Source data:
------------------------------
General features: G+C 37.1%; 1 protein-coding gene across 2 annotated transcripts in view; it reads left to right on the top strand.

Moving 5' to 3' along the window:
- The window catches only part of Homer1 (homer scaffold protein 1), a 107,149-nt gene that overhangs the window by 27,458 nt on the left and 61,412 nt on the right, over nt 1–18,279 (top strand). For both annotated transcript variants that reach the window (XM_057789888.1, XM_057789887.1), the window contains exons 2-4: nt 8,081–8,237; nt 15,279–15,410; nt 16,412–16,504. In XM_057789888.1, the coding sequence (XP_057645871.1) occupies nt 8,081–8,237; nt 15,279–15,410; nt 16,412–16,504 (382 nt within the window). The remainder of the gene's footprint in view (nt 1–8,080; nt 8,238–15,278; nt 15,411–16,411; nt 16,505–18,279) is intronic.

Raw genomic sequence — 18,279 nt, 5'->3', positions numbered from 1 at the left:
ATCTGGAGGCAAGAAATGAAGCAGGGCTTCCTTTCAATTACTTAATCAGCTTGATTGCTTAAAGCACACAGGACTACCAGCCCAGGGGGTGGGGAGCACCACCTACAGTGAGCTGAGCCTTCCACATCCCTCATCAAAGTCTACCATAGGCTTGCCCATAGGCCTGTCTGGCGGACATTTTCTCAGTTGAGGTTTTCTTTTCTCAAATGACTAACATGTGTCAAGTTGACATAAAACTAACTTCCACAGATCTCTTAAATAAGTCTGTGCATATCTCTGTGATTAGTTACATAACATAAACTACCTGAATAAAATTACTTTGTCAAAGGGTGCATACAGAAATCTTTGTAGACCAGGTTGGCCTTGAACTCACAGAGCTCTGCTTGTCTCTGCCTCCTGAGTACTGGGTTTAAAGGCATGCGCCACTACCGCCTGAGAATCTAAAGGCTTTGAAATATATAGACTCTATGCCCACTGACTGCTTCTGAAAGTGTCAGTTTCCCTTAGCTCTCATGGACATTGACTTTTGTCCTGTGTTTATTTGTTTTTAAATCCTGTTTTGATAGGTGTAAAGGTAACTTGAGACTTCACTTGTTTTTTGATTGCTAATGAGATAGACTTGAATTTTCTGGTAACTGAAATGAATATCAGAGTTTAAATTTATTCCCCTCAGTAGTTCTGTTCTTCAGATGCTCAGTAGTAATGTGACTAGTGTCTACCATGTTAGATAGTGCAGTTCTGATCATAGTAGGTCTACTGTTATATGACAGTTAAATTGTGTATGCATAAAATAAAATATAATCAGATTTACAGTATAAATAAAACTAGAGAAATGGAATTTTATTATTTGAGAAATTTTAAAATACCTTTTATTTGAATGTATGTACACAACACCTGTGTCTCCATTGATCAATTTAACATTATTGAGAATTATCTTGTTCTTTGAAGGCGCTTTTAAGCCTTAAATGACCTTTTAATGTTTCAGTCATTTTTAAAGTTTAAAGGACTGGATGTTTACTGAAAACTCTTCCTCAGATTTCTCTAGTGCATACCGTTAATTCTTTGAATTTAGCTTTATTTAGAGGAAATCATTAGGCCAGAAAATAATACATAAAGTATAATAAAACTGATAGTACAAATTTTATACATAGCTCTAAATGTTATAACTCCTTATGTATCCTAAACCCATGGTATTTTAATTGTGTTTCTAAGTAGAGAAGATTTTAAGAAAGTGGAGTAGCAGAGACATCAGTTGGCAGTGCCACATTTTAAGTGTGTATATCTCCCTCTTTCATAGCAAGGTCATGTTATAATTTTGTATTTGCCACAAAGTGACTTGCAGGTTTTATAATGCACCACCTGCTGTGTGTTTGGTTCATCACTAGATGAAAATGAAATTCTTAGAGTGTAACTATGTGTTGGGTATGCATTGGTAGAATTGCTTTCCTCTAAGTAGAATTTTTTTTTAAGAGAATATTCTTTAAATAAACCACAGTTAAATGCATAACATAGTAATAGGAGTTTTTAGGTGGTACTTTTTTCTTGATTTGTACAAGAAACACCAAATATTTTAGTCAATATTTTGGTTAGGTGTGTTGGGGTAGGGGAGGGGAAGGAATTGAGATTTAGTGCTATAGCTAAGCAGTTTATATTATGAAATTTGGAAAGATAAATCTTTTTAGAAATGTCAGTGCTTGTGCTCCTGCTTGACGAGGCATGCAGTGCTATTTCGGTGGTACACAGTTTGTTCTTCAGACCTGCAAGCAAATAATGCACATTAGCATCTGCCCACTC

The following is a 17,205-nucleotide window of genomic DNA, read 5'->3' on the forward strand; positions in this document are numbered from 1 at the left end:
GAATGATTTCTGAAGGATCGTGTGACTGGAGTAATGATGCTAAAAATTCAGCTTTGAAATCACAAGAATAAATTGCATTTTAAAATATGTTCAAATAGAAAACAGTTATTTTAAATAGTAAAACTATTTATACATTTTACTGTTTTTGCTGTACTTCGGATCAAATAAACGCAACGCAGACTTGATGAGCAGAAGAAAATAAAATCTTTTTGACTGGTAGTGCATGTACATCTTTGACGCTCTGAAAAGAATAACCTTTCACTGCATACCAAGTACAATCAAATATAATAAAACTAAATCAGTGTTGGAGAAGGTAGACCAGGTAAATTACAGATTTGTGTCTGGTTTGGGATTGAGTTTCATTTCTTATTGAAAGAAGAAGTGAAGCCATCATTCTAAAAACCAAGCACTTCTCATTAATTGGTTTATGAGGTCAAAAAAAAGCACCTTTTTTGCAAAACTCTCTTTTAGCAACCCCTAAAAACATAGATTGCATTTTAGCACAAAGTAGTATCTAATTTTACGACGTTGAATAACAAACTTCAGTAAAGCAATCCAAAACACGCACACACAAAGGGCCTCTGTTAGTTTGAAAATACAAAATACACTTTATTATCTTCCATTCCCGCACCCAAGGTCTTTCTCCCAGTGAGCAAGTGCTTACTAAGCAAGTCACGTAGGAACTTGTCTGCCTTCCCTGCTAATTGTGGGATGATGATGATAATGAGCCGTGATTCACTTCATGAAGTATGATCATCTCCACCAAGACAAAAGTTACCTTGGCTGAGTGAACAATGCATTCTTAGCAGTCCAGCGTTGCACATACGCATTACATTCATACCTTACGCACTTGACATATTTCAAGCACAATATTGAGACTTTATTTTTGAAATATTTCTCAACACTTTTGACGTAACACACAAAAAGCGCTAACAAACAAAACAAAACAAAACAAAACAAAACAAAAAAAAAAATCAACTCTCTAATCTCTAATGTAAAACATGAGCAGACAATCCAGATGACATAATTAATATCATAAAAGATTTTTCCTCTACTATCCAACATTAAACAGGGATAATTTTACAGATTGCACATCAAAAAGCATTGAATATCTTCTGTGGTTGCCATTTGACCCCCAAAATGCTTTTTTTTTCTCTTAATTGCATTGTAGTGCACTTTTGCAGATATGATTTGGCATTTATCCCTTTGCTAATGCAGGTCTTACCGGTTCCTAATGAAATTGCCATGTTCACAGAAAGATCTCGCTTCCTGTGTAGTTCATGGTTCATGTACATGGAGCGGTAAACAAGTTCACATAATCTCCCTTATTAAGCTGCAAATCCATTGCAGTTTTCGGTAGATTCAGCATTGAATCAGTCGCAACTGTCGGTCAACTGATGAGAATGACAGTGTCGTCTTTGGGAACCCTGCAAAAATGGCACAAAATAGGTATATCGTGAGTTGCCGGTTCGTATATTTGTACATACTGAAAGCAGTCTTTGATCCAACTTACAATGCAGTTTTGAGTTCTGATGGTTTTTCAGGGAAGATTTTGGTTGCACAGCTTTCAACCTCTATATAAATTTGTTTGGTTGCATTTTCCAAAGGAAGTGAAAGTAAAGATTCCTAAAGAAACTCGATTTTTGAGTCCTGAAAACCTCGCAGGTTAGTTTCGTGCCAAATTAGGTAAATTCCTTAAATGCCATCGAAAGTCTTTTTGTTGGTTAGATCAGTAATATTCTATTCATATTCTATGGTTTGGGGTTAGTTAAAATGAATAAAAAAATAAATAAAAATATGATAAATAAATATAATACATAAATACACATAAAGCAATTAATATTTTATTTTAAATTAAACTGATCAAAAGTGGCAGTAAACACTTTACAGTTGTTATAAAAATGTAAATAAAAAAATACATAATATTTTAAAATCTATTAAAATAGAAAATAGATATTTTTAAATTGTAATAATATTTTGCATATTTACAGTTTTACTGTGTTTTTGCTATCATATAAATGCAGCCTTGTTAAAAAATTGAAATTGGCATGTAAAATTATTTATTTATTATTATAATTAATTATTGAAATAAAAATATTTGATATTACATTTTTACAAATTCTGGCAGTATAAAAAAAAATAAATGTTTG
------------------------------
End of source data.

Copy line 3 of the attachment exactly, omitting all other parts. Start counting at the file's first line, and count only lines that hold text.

- The window catches only part of Homer1 (homer scaffold protein 1), a 107,149-nt gene that overhangs the window by 27,458 nt on the left and 61,412 nt on the right, over nt 1–18,279 (top strand). For both annotated transcript variants that reach the window (XM_057789888.1, XM_057789887.1), the window contains exons 2-4: nt 8,081–8,237; nt 15,279–15,410; nt 16,412–16,504. In XM_057789888.1, the coding sequence (XP_057645871.1) occupies nt 8,081–8,237; nt 15,279–15,410; nt 16,412–16,504 (382 nt within the window). The remainder of the gene's footprint in view (nt 1–8,080; nt 8,238–15,278; nt 15,411–16,411; nt 16,505–18,279) is intronic.